Shooting and Hunting Ethics
Have you thought about your shooting ethics? Could you reply well with a reasoned argument if challenged by a rabid anti? This is a subject I have had to put much time into considering because of the times I get dragged in front of a microphone or TV camera to defend our sport. I suggest that anyone who shoots game should explore their position: work out what you believe in, where you draw your own lines, and what you might advise to others.
In my book, Albion or Africa, there are only two reasons to shoot something – because it can be eaten or because it is a pest or dangerous. There is no question about the need for deer and fox control in Britain, without out it, the country would be far worse off. Creeping urbanisation and modern agriculture dictate that deer in particular must be culled to ensure the health of the species. There is plenty of evidence that not enough are being shot at the moment. Forget all the BBC bs about ‘trophy hunting.’
What about hunting abroad? Well, I often hunt in Europe, the States and Africa. Nearly everyone else seems less hung up about shooting than we are. I asked a Danish student once what they thought of the national shooting organisation: “oh, they do a lot of good conservation work.” At the time, some years back, that would not have been the typical response of a British student.
What about the whole safari deal? I know many who have shot big cats. I have also taken part in an elephant cull (something I probably would not want to do again). Good arguments can certainly be presented for both lion and leopard shooting, but I don’t think it is for me. I am a keen buffalo hunter, however, and I have no potential qualms about any sort of antelope (many of which owe their continued existence to hunting and its associated breeding programs).
In fact, it would be great if many more people could hunt some of the meat that they actually eat. Taking responsibility in this way changes your perspective profoundly. The culture we live in denies death (just as it paradoxically encourages vicarious thrills from grossly violent entertainment). Many seem to think that beef or chicken comes plastic wrapped from Tescos. They forget that it was once part a living creature that deserves to be honoured in death as in life.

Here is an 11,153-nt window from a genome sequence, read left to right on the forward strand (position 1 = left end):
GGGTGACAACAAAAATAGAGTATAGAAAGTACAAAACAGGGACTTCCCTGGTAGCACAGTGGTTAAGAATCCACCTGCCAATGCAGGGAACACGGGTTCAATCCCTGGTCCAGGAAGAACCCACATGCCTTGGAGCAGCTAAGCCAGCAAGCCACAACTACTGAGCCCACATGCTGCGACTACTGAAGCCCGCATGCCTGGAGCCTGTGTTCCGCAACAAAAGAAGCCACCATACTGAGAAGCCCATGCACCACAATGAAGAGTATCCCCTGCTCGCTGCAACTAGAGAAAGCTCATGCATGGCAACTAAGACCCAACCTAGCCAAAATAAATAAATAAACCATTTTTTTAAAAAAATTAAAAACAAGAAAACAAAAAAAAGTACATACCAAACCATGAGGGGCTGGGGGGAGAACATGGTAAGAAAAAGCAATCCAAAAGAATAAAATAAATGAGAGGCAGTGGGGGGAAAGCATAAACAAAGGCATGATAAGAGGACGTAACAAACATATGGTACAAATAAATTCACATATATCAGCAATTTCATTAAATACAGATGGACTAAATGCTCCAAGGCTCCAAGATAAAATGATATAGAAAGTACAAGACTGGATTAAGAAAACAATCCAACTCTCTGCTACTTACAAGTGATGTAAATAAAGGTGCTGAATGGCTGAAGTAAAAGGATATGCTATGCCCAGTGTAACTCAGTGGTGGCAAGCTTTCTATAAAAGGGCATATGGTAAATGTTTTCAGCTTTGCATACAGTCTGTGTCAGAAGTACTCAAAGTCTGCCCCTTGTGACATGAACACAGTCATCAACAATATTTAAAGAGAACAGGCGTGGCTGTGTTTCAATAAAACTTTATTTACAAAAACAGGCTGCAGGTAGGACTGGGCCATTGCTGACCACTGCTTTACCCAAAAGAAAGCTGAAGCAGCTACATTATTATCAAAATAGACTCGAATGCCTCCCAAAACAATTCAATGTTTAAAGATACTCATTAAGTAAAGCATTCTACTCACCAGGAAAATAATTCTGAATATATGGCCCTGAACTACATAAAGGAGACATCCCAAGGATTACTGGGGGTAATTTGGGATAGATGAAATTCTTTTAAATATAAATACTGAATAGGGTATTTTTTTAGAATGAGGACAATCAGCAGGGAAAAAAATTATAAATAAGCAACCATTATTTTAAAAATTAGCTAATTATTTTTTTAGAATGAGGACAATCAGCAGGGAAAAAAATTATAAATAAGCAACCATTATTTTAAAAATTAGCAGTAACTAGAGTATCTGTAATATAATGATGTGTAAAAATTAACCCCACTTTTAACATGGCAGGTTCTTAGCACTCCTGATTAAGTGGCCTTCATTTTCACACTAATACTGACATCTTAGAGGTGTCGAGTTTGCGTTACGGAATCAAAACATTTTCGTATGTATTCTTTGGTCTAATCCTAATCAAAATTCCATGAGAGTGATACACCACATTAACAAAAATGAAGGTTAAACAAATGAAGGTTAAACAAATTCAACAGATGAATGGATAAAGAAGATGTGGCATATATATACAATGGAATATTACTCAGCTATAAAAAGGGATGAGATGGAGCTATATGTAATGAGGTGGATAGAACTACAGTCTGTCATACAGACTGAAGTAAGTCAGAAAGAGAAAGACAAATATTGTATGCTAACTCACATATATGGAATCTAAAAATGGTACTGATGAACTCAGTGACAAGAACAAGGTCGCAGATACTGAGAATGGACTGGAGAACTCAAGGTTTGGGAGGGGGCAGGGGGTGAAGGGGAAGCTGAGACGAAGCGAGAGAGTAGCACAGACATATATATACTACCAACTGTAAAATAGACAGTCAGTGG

I am not especially fond of abatoirs (though they are a necessity). I would much prefer to consume ‘free-range’ meat that has been shot in its habitat. I think it tastes better, and it is not ‘poisoned’ with chemical additives. When you shoot a beast, you are also presented with the consequences of your own actions, moreover. You cannot hide from the reality – if you enjoy eating meat, you must come to terms with the killing of it. Stalking/hunting is an ideal way to harvest meat ethically. It gets far too much stick from people who do not take responsibility for their meat, or their leather shoes.
There are some things that should be deplored, however. With regard to Africa, there is much talk today of so-called ‘canned’ safaris today – safaris where animals such as lions are shot without ‘fair chase’ in very dubious circumstances (in some cases animals may actually be drugged). This is, of course, despicable. Much the same may be said of shooting routinely from vehicles (I include the caveat routinely because there may be occasions when a shot needs to be taken from a vehicle, for example, when a previously wounded or sick animal needs to be shot at range and it is also a legitimate method for dealing with vermin species of course or when culling). I am not generally a supporter of baited hunting either, unless, it is a means to deal with a problem animal.
What about shooting in enclosed areas? I have no problem with this if there is full opportunity for fair chase. I have been on some very challenging hunts in enclosed areas. The acreage does not matter so much as the attitude of the hunters. Some species have only survived because of this sort of hunting and associated breeding programs as noted. I might also add words of a very experienced dangerous game PH: “it doesn’t matter where you are, it’s the last 30 metres that counts.”